Author Topic: Power issue with original Line 6 DL4/MM4  (Read 307 times)

Rodgre

Power issue with original Line 6 DL4/MM4
« on: September 24, 2020, 09:48:39 AM »
I have first generation DL-4 and MM-4 units that I have been using live, every weekend pretty much since they were released in '99. I have one issue that I would like to know if there is a fix for.

When playing shows with less-than-ideal power, I will have both units flash and bypass with power surges (loud kick drums on a downbeat, pushing a subwoofer on the same AC circuit, for example). All of my other pedals are analog and don't have this issue, but the Line 6 Modelers do this constantly at gigs like this. I've sometimes been able to circumvent it by running power to my pedals from a different circuit than the PA, but in the middle of a set, I'm sort of stuck with this happening. My DL-4 is pretty much a constant part of my tone and to have it bypass twenty times in one song is not acceptable. I am using individual Line 6 power supplies with them (the ones they came with). Other than investing in a true line conditioner for power, is there anything that can be done to keep this from happening?  Would using a 12VAC power supply help the situation, by not having the voltage drop below 9VAC when this happens, or is it a current issue? 

Is there any sort of circuit that I could build to put between the power supply and the pedals to regulate the power better? Is there any kind of solution to this problem or should I go back to pre Line 6 times and pull of my Deluxe Memory Man and half a dozen modulation pedals?

Thank you!
Roger

duck_arse

Re: Power issue with original Line 6 DL4/MM4
« Reply #1 on: September 24, 2020, 10:50:22 AM »
a battery? it should be possible [I have no idea] to OR the mains adaptor output with a battery, such that the battery is only supplying power to the circuits in question when the mains drops out.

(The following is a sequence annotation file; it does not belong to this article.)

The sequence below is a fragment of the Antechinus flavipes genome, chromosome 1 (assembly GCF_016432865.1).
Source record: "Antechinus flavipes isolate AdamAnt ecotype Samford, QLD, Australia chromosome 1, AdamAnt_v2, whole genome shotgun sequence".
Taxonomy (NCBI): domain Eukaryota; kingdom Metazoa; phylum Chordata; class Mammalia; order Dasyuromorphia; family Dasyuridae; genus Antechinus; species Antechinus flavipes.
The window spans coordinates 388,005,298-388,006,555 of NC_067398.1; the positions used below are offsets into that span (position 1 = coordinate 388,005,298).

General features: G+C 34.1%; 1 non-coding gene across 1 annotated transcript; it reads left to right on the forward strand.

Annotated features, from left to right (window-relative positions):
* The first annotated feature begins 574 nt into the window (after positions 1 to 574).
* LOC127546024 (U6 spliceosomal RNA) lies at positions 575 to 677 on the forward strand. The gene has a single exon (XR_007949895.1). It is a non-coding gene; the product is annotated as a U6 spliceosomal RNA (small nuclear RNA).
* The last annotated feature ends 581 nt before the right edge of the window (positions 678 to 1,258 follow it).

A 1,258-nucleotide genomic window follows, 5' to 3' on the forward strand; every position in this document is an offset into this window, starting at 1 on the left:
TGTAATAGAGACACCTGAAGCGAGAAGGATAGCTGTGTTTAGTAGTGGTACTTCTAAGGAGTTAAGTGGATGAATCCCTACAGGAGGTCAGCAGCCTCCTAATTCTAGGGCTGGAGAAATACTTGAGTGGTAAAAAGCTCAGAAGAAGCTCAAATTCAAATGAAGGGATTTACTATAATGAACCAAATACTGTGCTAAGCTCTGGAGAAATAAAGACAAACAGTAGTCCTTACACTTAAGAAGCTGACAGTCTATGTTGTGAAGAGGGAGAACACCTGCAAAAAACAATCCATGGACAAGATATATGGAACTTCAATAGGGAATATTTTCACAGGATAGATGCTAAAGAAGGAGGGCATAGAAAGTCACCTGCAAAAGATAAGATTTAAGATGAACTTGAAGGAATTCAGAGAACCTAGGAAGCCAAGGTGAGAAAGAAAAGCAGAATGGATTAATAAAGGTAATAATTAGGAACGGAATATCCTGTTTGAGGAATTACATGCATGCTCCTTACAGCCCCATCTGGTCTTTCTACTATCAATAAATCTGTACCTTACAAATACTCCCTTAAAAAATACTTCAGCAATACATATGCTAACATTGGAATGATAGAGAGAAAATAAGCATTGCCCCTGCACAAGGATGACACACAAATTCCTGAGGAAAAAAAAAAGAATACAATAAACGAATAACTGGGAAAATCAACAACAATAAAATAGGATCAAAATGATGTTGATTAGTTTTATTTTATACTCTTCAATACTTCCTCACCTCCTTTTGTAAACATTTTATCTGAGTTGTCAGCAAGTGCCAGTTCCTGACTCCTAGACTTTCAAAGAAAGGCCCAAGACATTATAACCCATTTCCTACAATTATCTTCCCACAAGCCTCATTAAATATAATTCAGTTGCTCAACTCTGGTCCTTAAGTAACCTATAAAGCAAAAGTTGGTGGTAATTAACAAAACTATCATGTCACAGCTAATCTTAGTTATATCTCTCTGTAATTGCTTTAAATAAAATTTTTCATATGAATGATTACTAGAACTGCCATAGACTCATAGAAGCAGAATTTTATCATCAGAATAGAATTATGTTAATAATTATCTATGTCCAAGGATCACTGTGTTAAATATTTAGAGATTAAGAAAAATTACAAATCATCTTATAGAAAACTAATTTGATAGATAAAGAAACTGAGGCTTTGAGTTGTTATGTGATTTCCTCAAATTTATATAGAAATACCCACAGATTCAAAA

.... adding a bit of "supplementary hair" ....

Kevin Mitchell

Re: Power issue with original Line 6 DL4/MM4
« Reply #2 on: September 24, 2020, 11:39:14 AM »
Umm... since when did the DL4 come with a power supply? Did you buy used?

Thought - the supply isn't right. Just like when the batteries are low, the pedal turns itself off.

When I had one on my pedal board I only used my PP+2 brick with the L6 power setup (use the inverted/red jack and flip the DIP switch for unregulated power - per the owners manual). Never had a problem.


-KM
« Last Edit: September 24, 2020, 11:45:44 AM by Kevin Mitchell »
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Rodgre

Re: Power issue with original Line 6 DL4/MM4
« Reply #3 on: September 24, 2020, 12:04:42 PM »
It's possible that the DL-4 and MM-4 did not come standard with power supplies back in the day, but in any case, I ordered supplies for them when I bought them (brand new). I've actually never run them with batteries since I got them. Again, I've been using them for 20+ years of constant weekly gigging (until the pandemic) at this point. No major issues other than the power drop outs (usually at outdoor gigs).

I guess what I really should do is to figure out how the internal power supply inside the pedals is working and how it tells the circuit to abandon ship and bypass when fed with a low voltage. Maybe there just isn't a solution without a large power regulator unit (which I have, but I'm not going to tap into 220v just to power my pedals).

I'll keep scratching my head for now.

Thank you!
Roger

Rodgre

Re: Power issue with original Line 6 DL4/MM4
« Reply #4 on: July 19, 2021, 11:20:23 AM »
So I'm still looking for answers on this issue. I had the same problem again over the weekend at an outdoor show.

I am using the correct Line 6 Power supplies that I bought when I got these pedals new 20+ years ago. Everything is fine unless I am playing someplace with weak AC service and tied into the same circuit as the PA. A heavy downbeat occurs and both pedals bypass themselves.

I'm trying to brainstorm a solution and if anyone with more experience than me can chime in, please do.

My current thought is that I could perhaps use a bigger power supply, perhaps 25VAC? Feed that into some sort of regulation circuit that knocks it down to 9VAC and keeps it clamped there so a power surge/dip will not affect anything. I'm not sure what that circuit would look like yet, but it's the best that I can come up with at the moment.

Thoughts?

Roger

PRR

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